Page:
Super Draft 2014

2014 MLS SuperDraft Top 5: Attacking mids ready to flaunt their creativity

If there's one area of the field in the 2014 SuperDraft that's loaded up with talent (and not center back), it's attacking midfield.

Everyone is in agreement that this year's class of creative midfielders have the technical ability, field vision and range of passing to succeed in MLS. A lot of them are going to get taken in the first round so that they can try and prove everyone right.


1. Andre Lewis (Jamaica U-20s): Lewis has been an absolute revelation at the Combine, showcasing cunning and craftiness beyond his years. He can dribble out of tight spaces, even with people kicking him in the shins, and his first touch is superb. That said, he also stands out for his lack of size. Will that come back to bite him? Range: Mid first.

2. Pedro Ribeiro (Coastal Carolina): Let's get this out of the way first: At 6-foot-4 and more than 200 pounds, Ribeiro is a large man. As is the cliche with Brazilians, though, he's got the ball on a string, and can use a combination of strength and technical ability to glide through defenses. In an ideal world, he's your No. 10 attacking midfielder, but if necessary a team could probably move him wide or to defensive midfielder. Range: Early-to-mid first.

3. Steve Neumann (Georgetown): He has been knocked for basically his entire soccer life for lacking athleticism, but he makes up for it with hard work, an unreal touch on the ball and an almost otherworldly ability to pick out a pass or fire a shot on goal. He's at his most influential closer to goal, but he can be dangerous on any level in midfield. Range: Early-to-mid first.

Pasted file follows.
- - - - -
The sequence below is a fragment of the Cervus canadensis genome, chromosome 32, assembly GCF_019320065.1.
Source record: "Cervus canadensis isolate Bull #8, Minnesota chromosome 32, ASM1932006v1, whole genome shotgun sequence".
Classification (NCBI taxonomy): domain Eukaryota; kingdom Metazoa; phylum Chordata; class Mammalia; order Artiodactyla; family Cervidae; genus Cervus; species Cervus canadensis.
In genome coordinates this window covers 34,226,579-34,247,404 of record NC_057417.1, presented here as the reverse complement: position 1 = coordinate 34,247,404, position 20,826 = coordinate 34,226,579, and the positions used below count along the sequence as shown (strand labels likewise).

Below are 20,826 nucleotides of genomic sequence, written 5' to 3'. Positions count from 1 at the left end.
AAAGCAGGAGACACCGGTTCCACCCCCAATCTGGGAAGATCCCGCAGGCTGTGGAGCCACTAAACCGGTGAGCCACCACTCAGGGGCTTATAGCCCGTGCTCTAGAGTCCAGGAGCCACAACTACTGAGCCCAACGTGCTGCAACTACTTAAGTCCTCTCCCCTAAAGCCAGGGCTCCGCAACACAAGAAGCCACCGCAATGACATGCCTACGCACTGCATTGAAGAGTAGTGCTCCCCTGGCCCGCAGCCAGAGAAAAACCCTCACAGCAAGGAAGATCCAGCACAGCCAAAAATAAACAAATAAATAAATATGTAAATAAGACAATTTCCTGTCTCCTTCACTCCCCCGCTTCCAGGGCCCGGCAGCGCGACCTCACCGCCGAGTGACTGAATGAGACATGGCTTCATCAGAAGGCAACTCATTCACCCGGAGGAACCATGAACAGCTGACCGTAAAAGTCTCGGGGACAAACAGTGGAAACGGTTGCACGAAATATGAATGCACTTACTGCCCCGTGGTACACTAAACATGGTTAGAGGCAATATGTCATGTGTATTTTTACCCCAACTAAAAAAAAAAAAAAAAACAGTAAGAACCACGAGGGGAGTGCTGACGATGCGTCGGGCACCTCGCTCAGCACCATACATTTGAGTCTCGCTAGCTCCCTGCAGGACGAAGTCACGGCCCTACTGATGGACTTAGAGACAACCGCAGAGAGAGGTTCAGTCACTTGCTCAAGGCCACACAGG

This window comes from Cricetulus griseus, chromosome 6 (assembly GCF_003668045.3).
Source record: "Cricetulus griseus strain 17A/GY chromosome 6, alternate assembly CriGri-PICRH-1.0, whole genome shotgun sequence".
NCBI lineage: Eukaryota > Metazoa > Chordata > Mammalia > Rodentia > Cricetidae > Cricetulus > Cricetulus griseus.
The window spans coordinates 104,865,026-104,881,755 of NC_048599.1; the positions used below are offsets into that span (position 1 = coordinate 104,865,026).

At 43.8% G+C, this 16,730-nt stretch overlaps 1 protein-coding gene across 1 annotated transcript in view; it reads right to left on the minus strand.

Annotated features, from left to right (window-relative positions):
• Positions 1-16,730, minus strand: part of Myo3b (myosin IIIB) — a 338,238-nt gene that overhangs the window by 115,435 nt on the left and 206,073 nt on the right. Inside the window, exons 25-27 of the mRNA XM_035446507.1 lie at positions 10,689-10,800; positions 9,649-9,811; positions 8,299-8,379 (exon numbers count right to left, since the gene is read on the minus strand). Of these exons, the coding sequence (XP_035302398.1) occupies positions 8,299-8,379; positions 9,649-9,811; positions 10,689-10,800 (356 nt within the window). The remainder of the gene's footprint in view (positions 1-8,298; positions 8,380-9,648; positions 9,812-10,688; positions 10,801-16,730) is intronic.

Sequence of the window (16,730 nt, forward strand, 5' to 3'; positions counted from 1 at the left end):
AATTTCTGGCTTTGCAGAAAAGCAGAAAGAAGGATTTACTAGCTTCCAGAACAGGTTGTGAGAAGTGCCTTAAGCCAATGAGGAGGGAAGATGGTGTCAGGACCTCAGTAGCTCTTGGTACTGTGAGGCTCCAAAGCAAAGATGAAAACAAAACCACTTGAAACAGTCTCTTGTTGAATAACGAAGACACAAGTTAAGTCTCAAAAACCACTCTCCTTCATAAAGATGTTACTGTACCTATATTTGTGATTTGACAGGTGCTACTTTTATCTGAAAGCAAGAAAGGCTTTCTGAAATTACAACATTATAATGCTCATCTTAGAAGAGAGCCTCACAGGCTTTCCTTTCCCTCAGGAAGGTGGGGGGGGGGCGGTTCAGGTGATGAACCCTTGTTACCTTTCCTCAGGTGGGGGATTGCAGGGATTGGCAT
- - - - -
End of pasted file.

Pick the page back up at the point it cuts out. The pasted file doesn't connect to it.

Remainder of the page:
4. Alex Sweetin (St. Louis): Sees things that other players don't, but he can serve a ball so well that he can pull off the tough stuff when he gets a chance. He's got pace, though it's not his strong suit, but coaches get concerned about the amount of punishment he takes for seeing so much of the ball. Can he hold up for an entire MLS season? Range: Early second

5. Thomas McNamara (Clemson): At his best when he's running guys down, relying mostly on his cleverness rather than any superhuman athleticism. McNamara is a very intelligent player, so can make the crucial pass and connect well in the final third. Defending, however, is just not his thing, and he'll sometimes drift out of games. Range: Late second.


Others to keep an eye on: Moses Adeniran (UAB), Victor Munoz (UCLA), Vaughn Spurrier (Temple), Gonzalo Frechilla (FIU), Michael Calderon (New Mexico), Nathan Page (Drexel), Maximiliano Garcia (Seton Hall), Alex Martinez (NC State), Carlos Montes (Santa Clara), Justin Portillo (Coastal Carolina), Carlos Benavides (Cal St. Northridge), Dante Marini (Northeastern)